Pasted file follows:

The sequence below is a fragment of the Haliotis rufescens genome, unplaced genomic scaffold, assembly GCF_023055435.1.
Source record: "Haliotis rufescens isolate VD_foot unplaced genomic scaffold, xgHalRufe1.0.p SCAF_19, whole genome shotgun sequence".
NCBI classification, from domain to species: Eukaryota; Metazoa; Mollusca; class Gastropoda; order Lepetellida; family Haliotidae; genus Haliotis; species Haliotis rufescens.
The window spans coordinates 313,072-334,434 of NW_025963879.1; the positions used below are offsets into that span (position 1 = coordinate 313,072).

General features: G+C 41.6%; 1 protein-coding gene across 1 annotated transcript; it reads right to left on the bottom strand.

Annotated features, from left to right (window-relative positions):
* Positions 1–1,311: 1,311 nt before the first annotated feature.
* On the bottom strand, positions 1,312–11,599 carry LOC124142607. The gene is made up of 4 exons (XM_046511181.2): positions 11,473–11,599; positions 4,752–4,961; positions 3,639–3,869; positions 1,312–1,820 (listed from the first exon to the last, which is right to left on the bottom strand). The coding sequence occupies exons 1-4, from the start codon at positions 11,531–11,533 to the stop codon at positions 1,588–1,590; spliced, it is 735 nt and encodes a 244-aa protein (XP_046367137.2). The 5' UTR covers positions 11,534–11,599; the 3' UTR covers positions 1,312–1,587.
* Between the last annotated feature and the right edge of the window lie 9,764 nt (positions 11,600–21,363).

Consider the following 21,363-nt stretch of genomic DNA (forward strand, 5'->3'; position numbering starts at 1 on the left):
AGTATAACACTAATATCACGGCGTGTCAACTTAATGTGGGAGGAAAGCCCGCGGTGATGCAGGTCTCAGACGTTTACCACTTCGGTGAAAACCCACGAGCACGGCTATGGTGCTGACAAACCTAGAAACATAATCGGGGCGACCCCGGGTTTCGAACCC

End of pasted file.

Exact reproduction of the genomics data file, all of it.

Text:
The sequence below is a fragment of the Haliotis rufescens genome, unplaced genomic scaffold, assembly GCF_023055435.1.
Source record: "Haliotis rufescens isolate VD_foot unplaced genomic scaffold, xgHalRufe1.0.p SCAF_19, whole genome shotgun sequence".
NCBI classification, from domain to species: Eukaryota; Metazoa; Mollusca; class Gastropoda; order Lepetellida; family Haliotidae; genus Haliotis; species Haliotis rufescens.
The window spans coordinates 313,072-334,434 of NW_025963879.1; the positions used below are offsets into that span (position 1 = coordinate 313,072).

General features: G+C 41.6%; 1 protein-coding gene across 1 annotated transcript; it reads right to left on the bottom strand.

Annotated features, from left to right (window-relative positions):
* Positions 1–1,311: 1,311 nt before the first annotated feature.
* On the bottom strand, positions 1,312–11,599 carry LOC124142607. The gene is made up of 4 exons (XM_046511181.2): positions 11,473–11,599; positions 4,752–4,961; positions 3,639–3,869; positions 1,312–1,820 (listed from the first exon to the last, which is right to left on the bottom strand). The coding sequence occupies exons 1-4, from the start codon at positions 11,531–11,533 to the stop codon at positions 1,588–1,590; spliced, it is 735 nt and encodes a 244-aa protein (XP_046367137.2). The 5' UTR covers positions 11,534–11,599; the 3' UTR covers positions 1,312–1,587.
* Between the last annotated feature and the right edge of the window lie 9,764 nt (positions 11,600–21,363).

Consider the following 21,363-nt stretch of genomic DNA (forward strand, 5'->3'; position numbering starts at 1 on the left):
AGTATAACACTAATATCACGGCGTGTCAACTTAATGTGGGAGGAAAGCCCGCGGTGATGCAGGTCTCAGACGTTTACCACTTCGGTGAAAACCCACGAGCACGGCTATGGTGCTGACAAACCTAGAAACATAATCGGGGCGACCCCGGGTTTCGAACCC